Nuclear Safety Regulatory Authority Bill
The Nuclear Safety Regulatory Authority Bill is a first step towards granting functional autonomy to the country’s nuclear regulator by dissolving Atomic Energy Regulatory Board (AERB) which is been questioned for long. The issue gained further importance in the wake of the Fukushima nuclear disaster in Japan. This became more prominence as a threat with hunger for nuclear power on one side and government and nations concerns to tackle events like Fukushima in an Indian scenario.
Post Fukushima disaster, nuclear task force of Japan submitted a report to IAEA which clearly suggests for more independent autonomous regulator and single decision making body in such situations for countries. Further, it also makes it clear that leaving such disaster alone to nuclear technologists may induce less actualizing effort.
Current regulator AERB has been under scanner from long of academia and government. It is alleged that given the absence of expertise regarding nuclear matters outside the DAE system, the AERB has to rely on the scientists and engineers of DAE institutions to serve on its evaluation committees.
It has also been perceived that the existing set‐up in AERB cannot take independent objective decisions in regard to standards and safety as it is an adjunct body of the Nuclear Energy establishments. Almost 95% of the members in AERB’s review and Advisory Committees are drawn from among retired employees of the DAE, etc.
As an outcome of both Fukushima and such concerns of AERB, Bill was introduced in September 2011 in pursuance of a statement by Prime Minister of India following the mishap at Fukushima assuring the Nuclear Regulatory Authority would be made autonomous and thus more accountable to public in regard to safety and public health concern arising out of nuclear installations.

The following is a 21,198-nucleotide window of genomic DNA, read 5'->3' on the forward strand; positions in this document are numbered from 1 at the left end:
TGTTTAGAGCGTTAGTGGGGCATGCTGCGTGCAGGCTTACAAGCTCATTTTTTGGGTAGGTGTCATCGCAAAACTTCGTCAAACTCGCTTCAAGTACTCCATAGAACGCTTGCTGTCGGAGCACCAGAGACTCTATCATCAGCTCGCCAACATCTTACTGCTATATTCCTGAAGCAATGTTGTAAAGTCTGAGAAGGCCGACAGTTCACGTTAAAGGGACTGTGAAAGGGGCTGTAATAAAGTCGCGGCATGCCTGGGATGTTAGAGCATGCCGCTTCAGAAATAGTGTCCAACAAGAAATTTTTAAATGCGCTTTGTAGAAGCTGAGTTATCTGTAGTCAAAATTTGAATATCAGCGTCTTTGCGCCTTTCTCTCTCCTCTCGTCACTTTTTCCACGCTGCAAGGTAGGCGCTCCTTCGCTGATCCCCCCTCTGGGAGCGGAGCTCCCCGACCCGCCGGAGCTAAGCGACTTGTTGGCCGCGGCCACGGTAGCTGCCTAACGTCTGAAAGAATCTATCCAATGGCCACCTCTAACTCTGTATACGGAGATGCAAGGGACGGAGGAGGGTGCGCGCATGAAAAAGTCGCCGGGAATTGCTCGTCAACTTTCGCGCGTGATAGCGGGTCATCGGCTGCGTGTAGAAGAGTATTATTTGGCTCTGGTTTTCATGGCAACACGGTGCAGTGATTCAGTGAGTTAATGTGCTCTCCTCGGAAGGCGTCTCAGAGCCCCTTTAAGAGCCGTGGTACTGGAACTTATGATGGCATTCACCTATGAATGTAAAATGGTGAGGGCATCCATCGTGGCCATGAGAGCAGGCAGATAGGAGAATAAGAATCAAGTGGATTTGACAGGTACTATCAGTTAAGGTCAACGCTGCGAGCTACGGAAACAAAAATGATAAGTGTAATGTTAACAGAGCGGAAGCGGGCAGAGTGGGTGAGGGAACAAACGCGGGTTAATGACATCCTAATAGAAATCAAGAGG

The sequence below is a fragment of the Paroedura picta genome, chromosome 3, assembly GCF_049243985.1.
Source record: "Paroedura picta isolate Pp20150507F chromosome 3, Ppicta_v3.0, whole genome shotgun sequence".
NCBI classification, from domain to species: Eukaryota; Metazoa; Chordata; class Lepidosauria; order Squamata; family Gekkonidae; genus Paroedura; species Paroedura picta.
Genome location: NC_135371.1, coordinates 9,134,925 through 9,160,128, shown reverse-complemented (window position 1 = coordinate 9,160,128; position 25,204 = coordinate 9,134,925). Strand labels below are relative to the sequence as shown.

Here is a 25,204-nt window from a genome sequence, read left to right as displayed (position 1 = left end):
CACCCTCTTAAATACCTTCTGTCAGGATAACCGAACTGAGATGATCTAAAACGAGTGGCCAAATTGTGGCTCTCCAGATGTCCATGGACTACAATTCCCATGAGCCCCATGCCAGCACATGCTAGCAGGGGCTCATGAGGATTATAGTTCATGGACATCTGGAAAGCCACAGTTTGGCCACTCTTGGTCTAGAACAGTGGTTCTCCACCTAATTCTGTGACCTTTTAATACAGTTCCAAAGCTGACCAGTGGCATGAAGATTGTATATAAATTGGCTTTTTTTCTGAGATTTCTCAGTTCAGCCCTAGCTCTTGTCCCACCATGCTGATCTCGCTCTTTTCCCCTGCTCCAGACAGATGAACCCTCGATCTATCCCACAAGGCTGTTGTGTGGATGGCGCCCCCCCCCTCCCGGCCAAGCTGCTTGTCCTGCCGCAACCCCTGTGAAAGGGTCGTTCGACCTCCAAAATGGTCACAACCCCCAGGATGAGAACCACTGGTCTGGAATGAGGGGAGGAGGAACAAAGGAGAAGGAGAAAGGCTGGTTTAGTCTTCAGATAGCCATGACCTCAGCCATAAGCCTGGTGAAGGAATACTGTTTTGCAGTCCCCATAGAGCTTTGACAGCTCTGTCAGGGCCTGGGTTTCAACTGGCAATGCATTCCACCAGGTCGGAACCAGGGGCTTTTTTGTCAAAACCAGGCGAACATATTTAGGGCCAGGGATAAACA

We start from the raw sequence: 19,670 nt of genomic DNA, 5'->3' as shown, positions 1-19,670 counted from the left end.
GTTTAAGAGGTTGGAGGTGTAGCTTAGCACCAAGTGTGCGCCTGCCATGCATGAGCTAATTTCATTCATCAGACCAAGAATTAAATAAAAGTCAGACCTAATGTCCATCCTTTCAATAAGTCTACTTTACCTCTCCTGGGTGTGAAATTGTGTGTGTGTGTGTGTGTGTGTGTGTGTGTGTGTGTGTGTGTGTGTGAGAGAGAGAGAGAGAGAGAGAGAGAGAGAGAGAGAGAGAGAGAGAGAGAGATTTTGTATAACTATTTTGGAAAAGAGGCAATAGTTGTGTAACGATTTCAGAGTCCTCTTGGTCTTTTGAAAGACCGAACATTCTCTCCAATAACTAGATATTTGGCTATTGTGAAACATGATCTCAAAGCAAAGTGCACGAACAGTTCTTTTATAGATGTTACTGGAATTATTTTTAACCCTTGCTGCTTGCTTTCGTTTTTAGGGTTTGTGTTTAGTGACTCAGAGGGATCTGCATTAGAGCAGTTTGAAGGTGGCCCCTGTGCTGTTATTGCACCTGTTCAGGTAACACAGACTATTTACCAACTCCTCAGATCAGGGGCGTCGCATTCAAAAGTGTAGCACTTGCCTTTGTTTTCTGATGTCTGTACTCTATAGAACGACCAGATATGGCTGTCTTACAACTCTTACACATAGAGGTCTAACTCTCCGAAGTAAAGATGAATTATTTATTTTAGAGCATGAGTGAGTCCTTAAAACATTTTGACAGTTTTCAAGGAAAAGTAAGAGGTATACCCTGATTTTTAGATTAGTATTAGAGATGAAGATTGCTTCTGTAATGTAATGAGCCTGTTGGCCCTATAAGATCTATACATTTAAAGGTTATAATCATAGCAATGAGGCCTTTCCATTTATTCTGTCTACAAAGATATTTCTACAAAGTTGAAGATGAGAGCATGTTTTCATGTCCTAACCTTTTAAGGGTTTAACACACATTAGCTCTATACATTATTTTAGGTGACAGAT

The functions of the NRSA shall be confined only to ensure the radiation safety and nuclear safety during activities relating to production, storage, disposal, transport, transfer by sale or otherwise, etc., and in no case shall extend to functions or any matter which the Central Government is required to discharge under the Atomic Energy Act.
Thus, the NRSA is to keep itself aloof from the siting and designing aspects of the nuclear installations and the nuclear mining. It would remain dependent on Central Government for obtaining information on almost all the sectors.
The role of the NSRA in nuclear emergencies also remains peripheral limited to the extent of apprising National Disaster Management Authority (NDMA) regarding the measures NDMA should be taking in such situations. There is no specific mandate in the Bill to conduct certain public hearings when it is considering application from the parties in regard to their proposed radiation and nuclear related matters.
The Bill provides for the dissolution of AERB and establishes the Council of Nuclear Safety (Council) and the Nuclear Safety Regulatory Authority (NSRA).
The Council shall consist of the Prime Minister as its Chairperson and six Cabinet Ministers, Cabinet Secretary, Chairman of the Atomic Energy Commission, and eminent experts nominated by the central government. It will oversee NSRA’s policies on nuclear safety. The NSRA shall consist of a Chairperson, two whole-time members and a maximum of four part-time members.
The NSRA is empowered to take measures to ensure that the use of nuclear energy is safe for workers, public and the environment. It may undertake to:
- devise and implement policies for nuclear safety
- advise the central government on nuclear safety and preparedness in emergencies
- regulate grant of approvals for production, storage, transport and use of nuclear material
- notify in the official gazette nuclear incidents under the Civil Liability for Nuclear Damage act.
The Bill bars the jurisdiction of civil courts in respect of matters the Authority is empowered to determine.
The bill also urges to punish the guilty for divulging, stealing or misuse of any information related to its functioning supervision and control.